Pets & Bed Bugs: Q&A

Posted: October 16, 2012 in Bed Bugs
Tags: , , , , , ,

The following article, PETS & BED BUGS: Q&A, was published in the PestWest 411 newsletter, issue 14. Again, written by Dr. Stuart Mitchell. Hope you enjoy this informative Q&A 

Bed bugs are now well beyond an emergent concern within the U.S. People now understand that Bed bugs are not only found in poor sanitation environments, but also within upscale homes and hotels. Bed bugs are not discriminating. Bed bugs set up home anywhere there are food sources (people and pets).

The following are a few questions regarding Bed bugs. In addition, questions regarding pets and Bed bugs.

Q: How would one know if Bed bugs are in the house?

A: One clue might be unexplainable, itchy insect bites, but these can resemble other potential insect bites. Reactions to Bed bug bites can vary. Blood spotting on sheets is an early and consistent indication of an infestation. Other evidence includes sightings of actual bugs, molts, fecal spots, or aggregations of all of these.

Bed bugs are sometimes mistaken for cockroaches or ticks. Bed bugs are not capable of flight, but can move fast. Active at night, they tend to hide close to sleeping areas during the day, getting into very tiny crevices. Adult Bed bugs are reddish-brown in color and about the size of an apple seed. Immature Bed bugs are smaller or visible to the naked eye (a more translucent white-yellow).

A Bed bug that has just fed on a person or pet is somewhat torpedo-shaped, and more reddish. Bed bug feces are small, round, black spots.

Evidence can exist in many places, along mattress seams; behind head boards and on bed frames; in ceiling/wall junctions; along baseboards; in the seams of clothing and other personal belongings such as purses; behind pictures; electrical outlets; in curtain seams where they gather at the curtain rod; and behind loose wallpaper or chipped paint. Do not forget to check pet bedding and stuffed toys.

Q: Do Bed bugs carry diseases like fleas or ticks?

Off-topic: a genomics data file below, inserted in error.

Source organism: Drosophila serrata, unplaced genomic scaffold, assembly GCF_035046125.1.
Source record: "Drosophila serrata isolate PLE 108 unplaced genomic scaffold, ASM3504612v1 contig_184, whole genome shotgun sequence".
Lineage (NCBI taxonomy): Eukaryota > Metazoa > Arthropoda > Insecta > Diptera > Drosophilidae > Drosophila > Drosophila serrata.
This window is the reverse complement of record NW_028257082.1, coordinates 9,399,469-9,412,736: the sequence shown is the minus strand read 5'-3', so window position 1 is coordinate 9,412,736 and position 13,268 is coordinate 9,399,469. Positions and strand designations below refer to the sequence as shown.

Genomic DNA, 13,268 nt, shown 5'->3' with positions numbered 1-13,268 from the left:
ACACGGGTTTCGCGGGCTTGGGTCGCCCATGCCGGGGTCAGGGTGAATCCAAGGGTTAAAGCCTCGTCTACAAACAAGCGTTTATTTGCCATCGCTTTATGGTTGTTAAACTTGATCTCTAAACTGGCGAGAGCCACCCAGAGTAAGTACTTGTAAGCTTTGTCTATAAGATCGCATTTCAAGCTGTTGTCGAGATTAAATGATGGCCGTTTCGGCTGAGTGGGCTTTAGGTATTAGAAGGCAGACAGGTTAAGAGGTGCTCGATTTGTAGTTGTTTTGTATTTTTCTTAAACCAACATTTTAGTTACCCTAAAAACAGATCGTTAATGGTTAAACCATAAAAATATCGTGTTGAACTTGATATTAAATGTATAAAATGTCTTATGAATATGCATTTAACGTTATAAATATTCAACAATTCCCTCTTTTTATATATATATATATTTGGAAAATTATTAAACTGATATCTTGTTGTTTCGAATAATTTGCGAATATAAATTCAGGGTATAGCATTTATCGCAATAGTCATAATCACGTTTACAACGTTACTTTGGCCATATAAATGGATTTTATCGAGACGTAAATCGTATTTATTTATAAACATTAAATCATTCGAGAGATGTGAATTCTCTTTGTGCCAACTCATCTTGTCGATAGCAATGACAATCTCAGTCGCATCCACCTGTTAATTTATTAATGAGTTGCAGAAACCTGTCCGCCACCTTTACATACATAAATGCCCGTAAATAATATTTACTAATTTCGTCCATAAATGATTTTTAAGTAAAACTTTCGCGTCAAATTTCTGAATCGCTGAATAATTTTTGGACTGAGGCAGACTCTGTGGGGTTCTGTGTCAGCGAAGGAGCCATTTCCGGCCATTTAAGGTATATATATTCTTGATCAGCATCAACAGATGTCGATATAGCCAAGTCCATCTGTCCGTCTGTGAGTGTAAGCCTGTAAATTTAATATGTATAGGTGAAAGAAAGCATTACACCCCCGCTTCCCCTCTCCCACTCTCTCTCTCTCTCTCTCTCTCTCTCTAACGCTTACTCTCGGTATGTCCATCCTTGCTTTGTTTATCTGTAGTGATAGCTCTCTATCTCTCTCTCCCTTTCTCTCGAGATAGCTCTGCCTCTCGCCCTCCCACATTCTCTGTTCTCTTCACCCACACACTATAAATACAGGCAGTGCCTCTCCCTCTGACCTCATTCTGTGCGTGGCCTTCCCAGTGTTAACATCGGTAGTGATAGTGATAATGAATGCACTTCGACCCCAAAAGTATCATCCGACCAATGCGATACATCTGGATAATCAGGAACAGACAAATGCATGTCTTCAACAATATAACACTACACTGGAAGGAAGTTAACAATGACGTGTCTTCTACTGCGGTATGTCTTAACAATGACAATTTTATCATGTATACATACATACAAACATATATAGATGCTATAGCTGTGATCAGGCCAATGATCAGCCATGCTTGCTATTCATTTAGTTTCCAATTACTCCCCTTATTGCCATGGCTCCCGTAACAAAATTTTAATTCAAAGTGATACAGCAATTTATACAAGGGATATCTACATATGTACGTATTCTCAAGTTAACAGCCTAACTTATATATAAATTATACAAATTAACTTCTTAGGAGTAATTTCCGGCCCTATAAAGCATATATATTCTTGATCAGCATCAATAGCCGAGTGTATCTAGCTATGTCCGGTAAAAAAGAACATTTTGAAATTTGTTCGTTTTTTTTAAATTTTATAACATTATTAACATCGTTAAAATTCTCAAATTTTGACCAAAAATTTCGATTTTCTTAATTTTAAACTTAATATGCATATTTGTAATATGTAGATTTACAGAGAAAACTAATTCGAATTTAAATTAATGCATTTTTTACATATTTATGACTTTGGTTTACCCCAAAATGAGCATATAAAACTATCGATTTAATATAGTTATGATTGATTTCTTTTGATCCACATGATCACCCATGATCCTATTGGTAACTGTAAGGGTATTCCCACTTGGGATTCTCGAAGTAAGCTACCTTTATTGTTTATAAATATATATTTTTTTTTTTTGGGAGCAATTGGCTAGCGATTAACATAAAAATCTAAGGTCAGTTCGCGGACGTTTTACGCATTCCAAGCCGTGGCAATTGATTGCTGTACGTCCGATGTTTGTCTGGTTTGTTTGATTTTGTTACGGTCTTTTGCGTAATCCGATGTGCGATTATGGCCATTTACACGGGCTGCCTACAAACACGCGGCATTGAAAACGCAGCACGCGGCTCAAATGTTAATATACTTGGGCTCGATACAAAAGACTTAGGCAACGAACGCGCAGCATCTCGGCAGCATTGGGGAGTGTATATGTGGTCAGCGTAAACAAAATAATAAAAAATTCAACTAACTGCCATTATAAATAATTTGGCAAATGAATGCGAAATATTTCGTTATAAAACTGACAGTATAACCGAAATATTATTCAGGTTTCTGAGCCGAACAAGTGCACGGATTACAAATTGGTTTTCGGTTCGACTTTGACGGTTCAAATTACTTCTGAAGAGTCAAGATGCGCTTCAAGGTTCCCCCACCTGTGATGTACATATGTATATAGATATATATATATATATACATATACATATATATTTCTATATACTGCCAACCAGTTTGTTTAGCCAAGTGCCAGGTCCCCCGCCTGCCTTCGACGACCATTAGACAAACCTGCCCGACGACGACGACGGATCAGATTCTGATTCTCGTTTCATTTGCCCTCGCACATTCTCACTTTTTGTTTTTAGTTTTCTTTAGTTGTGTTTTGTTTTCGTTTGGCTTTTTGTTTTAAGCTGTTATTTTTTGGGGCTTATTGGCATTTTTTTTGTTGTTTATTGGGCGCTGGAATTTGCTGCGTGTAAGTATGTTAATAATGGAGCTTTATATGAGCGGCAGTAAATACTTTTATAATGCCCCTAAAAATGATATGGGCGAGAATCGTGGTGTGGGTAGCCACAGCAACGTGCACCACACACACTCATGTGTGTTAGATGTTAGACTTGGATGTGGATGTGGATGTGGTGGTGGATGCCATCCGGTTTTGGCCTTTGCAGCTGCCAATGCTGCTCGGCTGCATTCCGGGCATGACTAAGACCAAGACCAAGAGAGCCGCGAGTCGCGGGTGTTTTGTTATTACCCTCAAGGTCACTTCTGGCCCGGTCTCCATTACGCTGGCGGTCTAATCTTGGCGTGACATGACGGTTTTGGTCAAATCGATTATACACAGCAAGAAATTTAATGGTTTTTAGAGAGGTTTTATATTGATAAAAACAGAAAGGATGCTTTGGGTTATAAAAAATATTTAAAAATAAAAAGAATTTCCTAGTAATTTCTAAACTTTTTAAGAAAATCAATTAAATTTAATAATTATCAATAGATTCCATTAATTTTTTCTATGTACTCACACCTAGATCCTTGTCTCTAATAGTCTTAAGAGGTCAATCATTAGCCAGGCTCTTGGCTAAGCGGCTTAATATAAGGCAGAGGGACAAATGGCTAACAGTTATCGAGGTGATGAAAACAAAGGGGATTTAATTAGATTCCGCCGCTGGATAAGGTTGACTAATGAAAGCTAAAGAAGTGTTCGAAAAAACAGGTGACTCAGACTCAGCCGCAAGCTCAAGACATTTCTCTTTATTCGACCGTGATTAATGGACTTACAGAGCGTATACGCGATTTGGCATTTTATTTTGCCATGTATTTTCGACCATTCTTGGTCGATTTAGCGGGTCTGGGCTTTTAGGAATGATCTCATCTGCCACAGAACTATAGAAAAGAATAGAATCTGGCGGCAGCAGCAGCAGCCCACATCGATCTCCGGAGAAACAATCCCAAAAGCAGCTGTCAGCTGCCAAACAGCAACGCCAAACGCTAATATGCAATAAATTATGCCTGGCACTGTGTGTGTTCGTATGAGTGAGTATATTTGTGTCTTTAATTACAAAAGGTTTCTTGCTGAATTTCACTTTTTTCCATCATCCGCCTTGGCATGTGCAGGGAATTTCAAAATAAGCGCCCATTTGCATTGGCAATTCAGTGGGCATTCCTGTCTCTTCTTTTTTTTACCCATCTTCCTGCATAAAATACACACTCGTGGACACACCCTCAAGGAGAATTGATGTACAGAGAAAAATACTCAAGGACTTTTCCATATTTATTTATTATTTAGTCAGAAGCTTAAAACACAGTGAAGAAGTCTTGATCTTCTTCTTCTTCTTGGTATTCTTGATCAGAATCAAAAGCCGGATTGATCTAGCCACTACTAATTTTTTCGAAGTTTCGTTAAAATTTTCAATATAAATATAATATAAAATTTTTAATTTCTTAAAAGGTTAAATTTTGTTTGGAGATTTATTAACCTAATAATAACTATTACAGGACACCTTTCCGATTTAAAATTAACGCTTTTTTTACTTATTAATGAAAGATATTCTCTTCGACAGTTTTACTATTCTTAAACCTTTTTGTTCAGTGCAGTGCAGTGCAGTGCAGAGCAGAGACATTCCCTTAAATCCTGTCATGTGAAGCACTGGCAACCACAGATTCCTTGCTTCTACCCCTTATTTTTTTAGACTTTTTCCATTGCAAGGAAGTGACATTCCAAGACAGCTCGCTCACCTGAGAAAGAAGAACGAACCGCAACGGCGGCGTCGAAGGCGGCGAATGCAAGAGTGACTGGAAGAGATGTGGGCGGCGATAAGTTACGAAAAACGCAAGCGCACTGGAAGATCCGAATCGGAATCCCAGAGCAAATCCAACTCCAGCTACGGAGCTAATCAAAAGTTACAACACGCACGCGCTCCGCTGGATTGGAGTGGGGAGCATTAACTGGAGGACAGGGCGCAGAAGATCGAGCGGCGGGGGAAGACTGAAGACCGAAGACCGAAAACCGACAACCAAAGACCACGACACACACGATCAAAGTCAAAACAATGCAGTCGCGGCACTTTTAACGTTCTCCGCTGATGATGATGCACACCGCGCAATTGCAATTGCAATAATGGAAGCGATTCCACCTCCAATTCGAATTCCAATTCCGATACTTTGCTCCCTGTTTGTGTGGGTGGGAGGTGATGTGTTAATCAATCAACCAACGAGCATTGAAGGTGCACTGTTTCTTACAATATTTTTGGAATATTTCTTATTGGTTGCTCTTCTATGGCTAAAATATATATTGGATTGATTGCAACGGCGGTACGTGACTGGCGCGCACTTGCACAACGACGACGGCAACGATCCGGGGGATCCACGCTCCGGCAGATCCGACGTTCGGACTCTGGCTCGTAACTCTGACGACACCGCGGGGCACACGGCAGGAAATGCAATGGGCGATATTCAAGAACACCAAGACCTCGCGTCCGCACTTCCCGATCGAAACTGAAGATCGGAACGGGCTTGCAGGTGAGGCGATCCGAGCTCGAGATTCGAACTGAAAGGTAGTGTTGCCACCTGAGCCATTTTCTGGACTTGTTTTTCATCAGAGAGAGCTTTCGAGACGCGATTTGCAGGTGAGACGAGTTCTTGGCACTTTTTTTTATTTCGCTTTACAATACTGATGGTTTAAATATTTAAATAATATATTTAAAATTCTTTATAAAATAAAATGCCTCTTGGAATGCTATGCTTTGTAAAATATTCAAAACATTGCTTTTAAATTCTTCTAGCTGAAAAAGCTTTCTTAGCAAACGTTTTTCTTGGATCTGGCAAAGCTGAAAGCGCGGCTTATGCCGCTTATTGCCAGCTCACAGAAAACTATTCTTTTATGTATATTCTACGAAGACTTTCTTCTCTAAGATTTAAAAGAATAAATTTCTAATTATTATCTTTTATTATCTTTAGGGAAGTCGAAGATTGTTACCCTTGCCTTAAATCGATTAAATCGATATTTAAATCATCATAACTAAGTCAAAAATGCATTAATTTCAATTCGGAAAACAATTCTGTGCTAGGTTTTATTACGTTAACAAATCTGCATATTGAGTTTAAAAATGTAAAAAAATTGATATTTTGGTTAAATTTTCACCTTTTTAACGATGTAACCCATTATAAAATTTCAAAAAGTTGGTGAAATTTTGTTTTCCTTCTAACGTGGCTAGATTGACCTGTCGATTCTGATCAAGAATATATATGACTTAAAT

A: Bed bugs are annoying and bites can cause skin irritation and itching that, if severe, might require some medical treatment. Bed bugs are pests of significant public health importance and can cause a variety of negative physical health, mental health, and financial consequences.

Q: Can pets carry Bed bugs?

A: Bed bugs do not live on pets or spend as much time on pets as the more common fleas, lice, ticks, and mites. They can bite pets. Bed bugs are efficient hitchhikers, and can be transported via luggage, clothing, bedding, furniture, etc. It is possible that Bed bugs could hitchhike in pet fur, bedding, or clothing.

Q: If Bed bugs are found, what next?

A: Contact a professional pest management service, and let professionals inspect the house and/or work to develop a plan for elimination (do not forget the car). Inform the pest service of pets. “Bug bombs” purchased at the local store will not work against Bed bugs.

Whenever a pesticide is used, always read, understand, and follow label directions. Check the product label to make sure it is labeled for use on Bed bugs. Any EPA authorized pesticide product will have an EPA Registration number on it. Make sure the pesticide has been approved for indoor use.

Q: A pest service has been contacted, so what should one do for pets?

A: In most cases, pet-bedding, clothing, and stuffed toys can be saved. Here are a few tips.

Launder pet bedding in hot temperature (minimum 120 degrees Fahrenheit in wash-water, and the medium/ high or high setting on the dryer). Be careful when transporting bedding to the laundry as well as sorting to avoid further spreading Bed bugs.

If materials (bedding, clothing, etc.) cannot be washed, but can be put in a dryer, then dry at medium to high heat for 10-20 minutes.

If bedding or clothing has tears or holes, consider disposal. Put them in a plastic bag, seal it, and mark it with an obvious sign that it’s infested with bugs.

Q: Are flea and tick preventives effective against Bed bugs?

A: Only products labeled for Bed bugs as a target pest can be used. Unlike fleas and ticks, Bed bugs live in your home, not on your pet. Using an inappropriate pesticide, or using it incorrectly to treat for Bed bugs can be dangerous.

If you’d like to ask your own questions of Dr. Stuart Mitchell be sure to see him at the 2012 New York Pest Expo

  1. […] Pets & Bed Bugs: Q&A ( […]

Leave a Reply

Fill in your details below or click an icon to log in: Logo

You are commenting using your account. Log Out /  Change )

Google+ photo

You are commenting using your Google+ account. Log Out /  Change )

Twitter picture

You are commenting using your Twitter account. Log Out /  Change )

Facebook photo

You are commenting using your Facebook account. Log Out /  Change )


Connecting to %s